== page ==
This does not mean that Hoke is immune from blame, though. It was Hoke who hired Borges and allowed him to implement such disjointed offensive schemes. It was also Hoke, as the head coach, that reportedly failed to manage the chemistry and leadership among the players last season. However, Hoke seems to have fixed these mistakes, firing Borges to bring former Alabama offensive coordinator Doug Nussmeier on staff and altering the leadership structure of Michigan’s roster. However, there are few excuses left to shield Hoke. Yes, the offensive line still is ridiculously young and inexperienced, and Michigan must play all three of its main rivals on the road for the first time in school history. But, with the resources at his disposal, now is the time for Hoke to show that Michigan is on its way back to being one of, if not the, best in the Big Ten. If that happens, the “hot seat” talk will die and Hoke will find himself in the top five on this list. If it does not happen, well, he may not be on this list in a few years.

So what do you think? Do you agree or disagree with Part One of these rankings? Should Michigan’s Brady Hoke be at No. 6? Or is he too high or too low? Is there a head coach that should be in the bottom half of the top 10 of these rankings? And who do you think will top this list at No. 1? Please leave your thoughts in the comments section below. Tomorrow, we will reveal who will be the five best head coaches in the Big Ten this fall.

Big Ten Media Days: Word clouding the Big Ten coaches

Tuesday, July 29th, 2014

All 14 Big Ten coaches got 15 minutes apiece at the podium in front of the assembled media in the Hilton Chicago on Monday. Each delivered an opening statement and then fielded a few questions. Typically, there isn’t much news to come out of these sessions. It’s more of a time to drum up excitement about the upcoming season and tout all the things they’re excited about. Every coach has fantasies about Big Ten titles this time of year and doesn’t want to reveal too much, so to spice things up a bit we took an idea that we really liked from the SEC SB Nation blog Team Speed Kills and applied it to each of the Big Ten coaches’ speeches.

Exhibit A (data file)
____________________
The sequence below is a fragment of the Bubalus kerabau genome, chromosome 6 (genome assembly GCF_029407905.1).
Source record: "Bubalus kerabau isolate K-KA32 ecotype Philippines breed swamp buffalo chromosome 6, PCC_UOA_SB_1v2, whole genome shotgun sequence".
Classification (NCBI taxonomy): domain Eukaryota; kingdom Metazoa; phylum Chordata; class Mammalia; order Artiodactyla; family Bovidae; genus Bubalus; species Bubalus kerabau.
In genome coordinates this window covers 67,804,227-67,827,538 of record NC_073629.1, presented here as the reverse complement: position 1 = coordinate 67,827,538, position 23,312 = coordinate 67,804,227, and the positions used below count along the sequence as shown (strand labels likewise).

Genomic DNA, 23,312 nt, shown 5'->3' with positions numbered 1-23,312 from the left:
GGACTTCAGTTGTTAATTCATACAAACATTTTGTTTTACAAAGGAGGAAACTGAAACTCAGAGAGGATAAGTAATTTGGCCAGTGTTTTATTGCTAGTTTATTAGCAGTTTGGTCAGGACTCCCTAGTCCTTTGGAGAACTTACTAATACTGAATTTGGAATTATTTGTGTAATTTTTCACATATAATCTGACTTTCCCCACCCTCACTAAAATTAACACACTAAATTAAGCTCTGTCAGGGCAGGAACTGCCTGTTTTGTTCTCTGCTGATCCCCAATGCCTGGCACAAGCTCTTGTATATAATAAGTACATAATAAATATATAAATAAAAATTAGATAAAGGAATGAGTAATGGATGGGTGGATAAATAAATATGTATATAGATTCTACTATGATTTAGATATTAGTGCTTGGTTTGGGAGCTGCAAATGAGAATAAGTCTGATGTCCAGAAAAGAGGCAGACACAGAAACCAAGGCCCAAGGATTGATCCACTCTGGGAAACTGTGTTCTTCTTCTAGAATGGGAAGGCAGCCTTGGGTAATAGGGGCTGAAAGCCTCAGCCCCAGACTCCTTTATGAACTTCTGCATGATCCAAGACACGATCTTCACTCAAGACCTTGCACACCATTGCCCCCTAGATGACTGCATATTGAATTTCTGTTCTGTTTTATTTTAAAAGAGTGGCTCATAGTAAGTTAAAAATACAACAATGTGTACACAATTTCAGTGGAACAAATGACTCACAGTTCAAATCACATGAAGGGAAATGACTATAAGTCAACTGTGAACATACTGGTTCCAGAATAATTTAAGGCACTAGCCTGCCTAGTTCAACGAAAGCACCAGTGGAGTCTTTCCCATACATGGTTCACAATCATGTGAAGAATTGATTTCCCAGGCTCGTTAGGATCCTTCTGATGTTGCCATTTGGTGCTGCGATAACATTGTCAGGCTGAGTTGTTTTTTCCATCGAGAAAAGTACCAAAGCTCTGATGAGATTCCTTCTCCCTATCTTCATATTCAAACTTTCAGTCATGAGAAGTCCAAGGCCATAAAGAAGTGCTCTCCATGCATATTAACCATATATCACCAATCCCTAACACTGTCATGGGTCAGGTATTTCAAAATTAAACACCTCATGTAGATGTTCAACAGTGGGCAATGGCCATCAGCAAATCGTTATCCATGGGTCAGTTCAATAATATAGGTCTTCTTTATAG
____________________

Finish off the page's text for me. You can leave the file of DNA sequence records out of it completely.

We used Wordle to spit out a word cloud for each coach based on the transcript from his 15 minutes at the podium. The bigger the word, the more often it was used, so you can get an idea of what each coach places the most emphasis on. As a Maize and Go Blue exclusive, we also scrubbed away the coach speak and translated what each coach was really saying.

Brady Hoke – Michigan


There must be something wrong with this thing. “Tremendous” doesn’t fill the entire page. Neither does “Well…” or “Fergodsakes”. And contrary to popular belief in Columbus and East Lansing, although “think” was his most-used word today, Hoke does “think” about more than just donuts. He didn’t even mention them once in his 15 minutes. But I wouldn’t blame him if he did. There’s a great donut shop a short walk from the Hilton.

Urban Meyer – Ohio State


I THINK we’re GOING to be GOOD you GUYS. Good enough to have a grand total of zero Big Ten titles and zero bowl wins in my first two seasons. You know what else is good? This Chicago pizza. Have you guys ever had this stuff? It’s JUST so cheesy and…deep. So much better than that other stuff.

Mark Dantonio – Michigan State


You know, we had a GREAT season last YEAR and it was all because of that one GAME when we beat Michigan. The way THINGS are GOING, we’re number ONE in the state as far as FOOTBALL is concerned. Oh, we won the Rose Bowl? Well, we beat Michigan. Where’s the threat?

Bo Pelini – Nebraska


I THINK my cat is enjoying himself up in the room. As soon as I’m done talking about FOOTBALL, I’m GOING to take him to see a LOT of Chicago THINGS. It will MAKE his day. You know, it’s LOOKING like he’s the secret ingredient to the TEAM’s success this season. I wouldn’t be where I am today without him.

James Franklin – Penn State


I’m REALLY EXCITED about this PROGRAM. I THINK it’s GOING to be much easier than it was in the SEC. THINGS aren’t really comparable as far as facilities are concerned, but hey, it’s an OPPORTUNITY and I can’t wait to meet Sandy Barbour woman.

Gary Andersen – Wisconsin